Mining Gold on the Ocean Floor – Trouble for Environment? Maritime Nations?

by kevindoranlaw

What seems like a long while ago, I wrote an article (which is finally being published in the Southwestern Journal of International Law) in which I discussed how American courts were disregarding the vast majority of international law and their own domestic decisions when treating shipwrecks of historic value sunk in international waters.  In essence, American courts take advantage of a peculiar doctrine in maritime salvage law to grant the person who recovers goods from a sinking ship a lien or an ownership interest in the goods.  Of course, this makes sense when the ship is foundering and the salvor is taking risk and expense to save the goods and vessel before they are lost.  The doctrine makes somewhat less sense when the wreck is hundreds of years old, sitting comfortably on the ocean floor.  But when the goods include hundreds of pounds of silver and gold coins and bullion, the temptation to ‘salvage’ is difficult to resist.  As the majority of companies involved in these operations are American, much litigation goes on here, especially in the 11th Circuit.  From what I have seen, and as precedent builds and builds, it seems unlikely that the practice of protecting American companies against the claims of foreign countries will continue.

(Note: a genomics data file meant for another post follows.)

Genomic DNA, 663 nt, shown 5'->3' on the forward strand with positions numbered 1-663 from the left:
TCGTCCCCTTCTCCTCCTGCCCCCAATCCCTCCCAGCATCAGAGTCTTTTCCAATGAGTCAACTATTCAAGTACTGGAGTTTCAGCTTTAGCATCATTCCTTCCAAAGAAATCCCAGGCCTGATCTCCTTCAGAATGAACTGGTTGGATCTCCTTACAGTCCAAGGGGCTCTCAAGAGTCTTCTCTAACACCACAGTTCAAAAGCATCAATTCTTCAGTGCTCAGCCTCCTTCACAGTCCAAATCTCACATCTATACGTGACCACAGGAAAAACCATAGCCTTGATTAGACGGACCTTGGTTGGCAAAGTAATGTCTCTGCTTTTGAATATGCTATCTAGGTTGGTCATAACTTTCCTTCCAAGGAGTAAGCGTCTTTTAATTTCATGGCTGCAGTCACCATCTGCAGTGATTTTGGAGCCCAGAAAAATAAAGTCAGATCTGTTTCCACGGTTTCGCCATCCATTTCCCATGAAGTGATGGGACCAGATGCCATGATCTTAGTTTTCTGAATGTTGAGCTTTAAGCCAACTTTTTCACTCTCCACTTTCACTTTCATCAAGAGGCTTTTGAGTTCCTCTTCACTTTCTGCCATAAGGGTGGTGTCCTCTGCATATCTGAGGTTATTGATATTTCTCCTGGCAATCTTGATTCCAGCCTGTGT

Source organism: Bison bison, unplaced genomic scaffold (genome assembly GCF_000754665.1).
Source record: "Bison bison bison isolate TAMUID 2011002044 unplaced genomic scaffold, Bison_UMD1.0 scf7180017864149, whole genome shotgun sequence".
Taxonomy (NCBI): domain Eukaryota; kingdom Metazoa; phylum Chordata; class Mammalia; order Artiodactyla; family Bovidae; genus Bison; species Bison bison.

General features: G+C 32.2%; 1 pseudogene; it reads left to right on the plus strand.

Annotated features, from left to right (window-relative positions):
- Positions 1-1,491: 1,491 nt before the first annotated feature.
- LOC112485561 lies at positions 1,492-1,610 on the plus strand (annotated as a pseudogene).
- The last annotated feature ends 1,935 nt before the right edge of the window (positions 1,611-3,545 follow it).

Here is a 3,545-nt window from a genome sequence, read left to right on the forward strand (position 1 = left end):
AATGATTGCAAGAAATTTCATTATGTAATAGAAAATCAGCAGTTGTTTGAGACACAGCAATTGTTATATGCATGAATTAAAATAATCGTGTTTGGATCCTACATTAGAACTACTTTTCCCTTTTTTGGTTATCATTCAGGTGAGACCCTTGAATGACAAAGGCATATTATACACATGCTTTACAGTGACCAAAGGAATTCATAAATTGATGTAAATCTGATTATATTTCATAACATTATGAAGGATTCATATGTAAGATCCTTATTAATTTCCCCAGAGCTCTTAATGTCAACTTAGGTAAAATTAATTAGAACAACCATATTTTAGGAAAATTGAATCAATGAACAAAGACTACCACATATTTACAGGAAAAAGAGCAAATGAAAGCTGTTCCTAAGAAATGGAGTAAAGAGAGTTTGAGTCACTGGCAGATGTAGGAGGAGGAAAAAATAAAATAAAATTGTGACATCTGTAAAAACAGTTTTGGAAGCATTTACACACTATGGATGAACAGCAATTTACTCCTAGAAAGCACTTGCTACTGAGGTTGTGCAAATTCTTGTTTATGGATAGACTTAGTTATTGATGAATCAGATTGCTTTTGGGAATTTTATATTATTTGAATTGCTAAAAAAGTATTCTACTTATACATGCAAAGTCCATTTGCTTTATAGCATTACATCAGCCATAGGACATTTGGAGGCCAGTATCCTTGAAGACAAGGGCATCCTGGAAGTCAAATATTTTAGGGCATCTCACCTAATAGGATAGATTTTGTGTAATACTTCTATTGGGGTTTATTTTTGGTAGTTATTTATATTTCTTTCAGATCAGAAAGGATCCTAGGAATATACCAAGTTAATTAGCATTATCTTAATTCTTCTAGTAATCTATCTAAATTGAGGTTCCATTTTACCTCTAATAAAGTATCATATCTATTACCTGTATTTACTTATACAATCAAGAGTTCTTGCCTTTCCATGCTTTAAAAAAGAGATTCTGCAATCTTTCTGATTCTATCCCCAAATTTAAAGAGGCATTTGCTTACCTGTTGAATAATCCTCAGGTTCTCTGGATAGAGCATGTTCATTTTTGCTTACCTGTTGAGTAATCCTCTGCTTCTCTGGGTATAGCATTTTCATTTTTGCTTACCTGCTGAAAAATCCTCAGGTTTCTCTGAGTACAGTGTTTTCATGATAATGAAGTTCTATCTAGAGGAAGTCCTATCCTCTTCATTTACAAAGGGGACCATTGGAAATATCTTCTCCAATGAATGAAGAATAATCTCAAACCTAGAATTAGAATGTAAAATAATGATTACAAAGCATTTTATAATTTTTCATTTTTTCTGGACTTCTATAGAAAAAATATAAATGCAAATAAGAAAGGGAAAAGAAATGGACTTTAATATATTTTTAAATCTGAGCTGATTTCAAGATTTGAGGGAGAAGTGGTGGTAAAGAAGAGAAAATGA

This subject is, however, of relatively minor importance compared to what I read the other day on National Geographic.  The article, linked below, discusses the possibilities of deep-sea mining for gold and other precious minerals.  Apparently, gold and other heavy metals are precipitated out of hot vents on the ocean floor.  The argument from the perspective of those who are looking to extract these minerals is that the environmental impact could be lessened because there is no need to dig deep into a mountain in order to get at the minerals.  However, environmental groups counter that the deep sea ecosystem is fragile and not well understood and that any such tampering could have dramatic impacts.

There is also the problem that many of these deposits may well lie in the territories of small island nations (or large ocean nations?) which tend to be poorer and have fewer legal and diplomatic resources with which to counter the pressure of corporate mining interests.  The negotiation of seabed leases and other arrangements between mining companies and local authorities is a source of serious concern for both environmental groups and the local population.

I do not believe that all mineral exploration should be halted, whether above or below the ocean, but our legacy as a species has generally been to rush forward and then try to clean up afterwards.  I would hope that we are learning something.

National Geographic Article:

Deep Sea Mining Campaign Report:

Nautilus Minerals Response and EIS